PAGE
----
His Frankfurt meeting wasn’t until Saturday, but all the time he’d planned to spend reacquainting himself with the city was cleaved away in a single text. Finishing his coffee he clicked on the number at the top of the text, waiting for the redial. The call connected. Sound from the handset shuddered. A mechanical voice.

“Thank you for your call. Please ring our customer service number to speak to one of our representatives.”

Flicking through the phone’s browser he found the airline’s mobile page, the customer service number in the footer. The music was upbeat. Twenty minutes later he had listened to several iterations of the same tune. In the corner of his phone screen the battery icon glitched red.

He cut the call, took out a charger pack and connected the almost dead device. There was no time to get to the customer service desk and back. No choice but to take the alternative flight from somewhere across the country. No choice at all in that.

At the door the Greeter smiled. Her delicate perfume was now more meadowsweet and cherry blossom.

“Have a good day sir, and hope you enjoy your flight,” she said, standing to one side. Reaching behind her head she adjusted a clip to stop hair falling across her face.

“Flight’s bumped again,” he said, staring over her shoulder. The family from the taxi sat in the reception, children using the unpacked bags as a temporary fort. The father looked up at him, then down again as if holding his gaze would transfer bad luck through the lobby.

“I’m sorry to hear that,” the Greeter said, looking pained. “I’m sure the airline will continue to look after you. I hope your stay with us wasn’t too much of a trial?”

Saunders shook his head.

“Not in the least. A complete pleasure.”

He had given the answer she wanted and her face lit up. Two thousand watts of corporate enthusiasm. A couple walked past, already wearing clothes for five hundred mile distant weather. The Greeter redirected her attention to them, charm in waves.

Back in his room he tried to tap the hotel’s internet. The connection dropped before anything he searched for loaded. Setting the clock on his phone he closed his eyes and lay back on top of the duvet, scuffed shoes on the folded sheet at the bottom of the bed.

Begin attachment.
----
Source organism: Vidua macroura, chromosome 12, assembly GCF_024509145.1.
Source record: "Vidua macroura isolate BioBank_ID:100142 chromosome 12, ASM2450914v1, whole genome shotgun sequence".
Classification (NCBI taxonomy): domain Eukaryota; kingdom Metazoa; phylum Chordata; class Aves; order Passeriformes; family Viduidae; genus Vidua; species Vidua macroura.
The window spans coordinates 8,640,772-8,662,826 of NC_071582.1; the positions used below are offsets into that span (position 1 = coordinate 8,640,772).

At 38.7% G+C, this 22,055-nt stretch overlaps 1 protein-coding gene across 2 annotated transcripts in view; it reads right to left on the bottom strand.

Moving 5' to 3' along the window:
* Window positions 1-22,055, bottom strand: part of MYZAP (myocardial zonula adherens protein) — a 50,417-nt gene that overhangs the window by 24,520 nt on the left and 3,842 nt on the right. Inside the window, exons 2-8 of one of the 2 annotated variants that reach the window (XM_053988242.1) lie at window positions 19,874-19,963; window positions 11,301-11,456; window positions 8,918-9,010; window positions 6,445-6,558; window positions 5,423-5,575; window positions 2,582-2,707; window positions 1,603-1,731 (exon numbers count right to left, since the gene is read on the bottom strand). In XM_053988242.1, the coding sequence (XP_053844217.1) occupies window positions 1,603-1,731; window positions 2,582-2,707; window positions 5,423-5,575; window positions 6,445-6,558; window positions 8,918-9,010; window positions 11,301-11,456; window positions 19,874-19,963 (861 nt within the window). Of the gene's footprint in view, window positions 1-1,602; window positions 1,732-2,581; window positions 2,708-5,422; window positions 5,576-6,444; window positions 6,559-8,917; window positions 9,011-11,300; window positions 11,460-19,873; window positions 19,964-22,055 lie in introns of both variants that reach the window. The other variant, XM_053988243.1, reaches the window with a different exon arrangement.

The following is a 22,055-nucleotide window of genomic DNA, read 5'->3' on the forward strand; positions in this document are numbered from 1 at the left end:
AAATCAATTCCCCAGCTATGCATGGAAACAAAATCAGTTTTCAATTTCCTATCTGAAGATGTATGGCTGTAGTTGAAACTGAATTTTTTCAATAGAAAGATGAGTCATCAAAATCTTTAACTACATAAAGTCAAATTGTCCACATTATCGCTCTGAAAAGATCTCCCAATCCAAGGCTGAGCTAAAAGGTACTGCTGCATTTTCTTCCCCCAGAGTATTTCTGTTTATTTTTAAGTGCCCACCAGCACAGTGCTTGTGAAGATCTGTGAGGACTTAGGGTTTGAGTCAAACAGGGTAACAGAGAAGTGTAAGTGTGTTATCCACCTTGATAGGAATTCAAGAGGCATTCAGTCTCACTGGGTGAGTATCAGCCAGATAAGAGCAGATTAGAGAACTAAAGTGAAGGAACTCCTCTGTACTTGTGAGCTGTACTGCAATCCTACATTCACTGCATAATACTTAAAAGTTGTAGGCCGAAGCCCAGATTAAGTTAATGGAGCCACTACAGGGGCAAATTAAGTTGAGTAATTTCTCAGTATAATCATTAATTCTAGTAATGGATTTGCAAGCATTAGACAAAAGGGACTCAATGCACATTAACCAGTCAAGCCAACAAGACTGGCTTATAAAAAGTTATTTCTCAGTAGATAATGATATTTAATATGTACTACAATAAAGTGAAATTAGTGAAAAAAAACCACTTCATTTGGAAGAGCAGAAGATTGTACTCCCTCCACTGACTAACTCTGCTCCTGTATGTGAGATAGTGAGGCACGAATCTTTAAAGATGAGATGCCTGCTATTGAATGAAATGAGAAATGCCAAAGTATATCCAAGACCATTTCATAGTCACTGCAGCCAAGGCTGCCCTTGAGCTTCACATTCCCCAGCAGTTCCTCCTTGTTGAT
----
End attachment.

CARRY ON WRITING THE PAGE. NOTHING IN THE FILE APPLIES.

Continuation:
#

Gusts of dead leaves heralded the taxi’s arrival. Finishing his cigarette he crushed the burning tip to cold ash. By the time he’d finished forcing the filter’s yellowed cotton wool through the grill the taxi was parked, engine still running.

The driver unwrapped himself from behind the steering wheel, leaving his door open so no other car could pass. His skin had the lilac pallor of methylated spirits, not helped by the oversized sunglasses obscuring his eyes. Staying silent he walked to the rear of the taxi and opened the boot.

Saunders lifted in his bag, letting it rest between a wheel-brace and a coil of vivid blue nylon rope. Fronds of exhaust fumes encased him. He scrubbing his eyes, shut the boot and sat down in the backseat.

The Driver stared ahead, on his hands leather driving gloves the colour and texture of medical dressings. He glanced in the rear-view, taking one hand off the wheel. His finger hovered beside the meter.

“Name?”

Saunders told him. The Driver nodded, pressing a button that brought up an amount greater than the cost of the original flight.

“The fare?” he said. The taxi pulled away from the kerb.

“Taken care of by the airline,” The Driver said. The barrier rose. The taxi pulled onto the slip road accelerating toward the motorway.

The Driver did not speak and broke enough traffic laws Saunders convinced himself the taxi was stolen. He settled in his seat, transfixed by the GPS, spit-stuck to the windscreen. The animated map tracked their progress, velocity hitting three figures, marking on speed camera positions like linear tarot. Premonitions of future hazards. An electronic bleat sounded as the vehicle got closer to the ghosted locations. He measured the interval between alert and the moment when the Driver started braking, using loose seconds, silently counted.

To distract himself he stared beyond the motorway architecture to sloped agriculture beyond. Little stood beside the hard shoulder, as if habitation was allergic to high concentration of tarmac and metal.

Acrid smoke drifted across the road from a pile of diseased animals. Dead cattle charred to beef no-one would taste. The Driver shut the air conditioning vents.

“Could be anthrax,” he said, still staring ahead.

In an unploughed field stood two abandoned trailers. One advertised a sex shop, easily located off the next junction, the other an evangelical church offering salvation to the tainted. Both signs were in the same font. A gust of wind clattered against the curtains of the trailers, outlining human figures inside, all with four limbs outstretched. Saunders pictured metal eyelets and rope burns, and shuddered.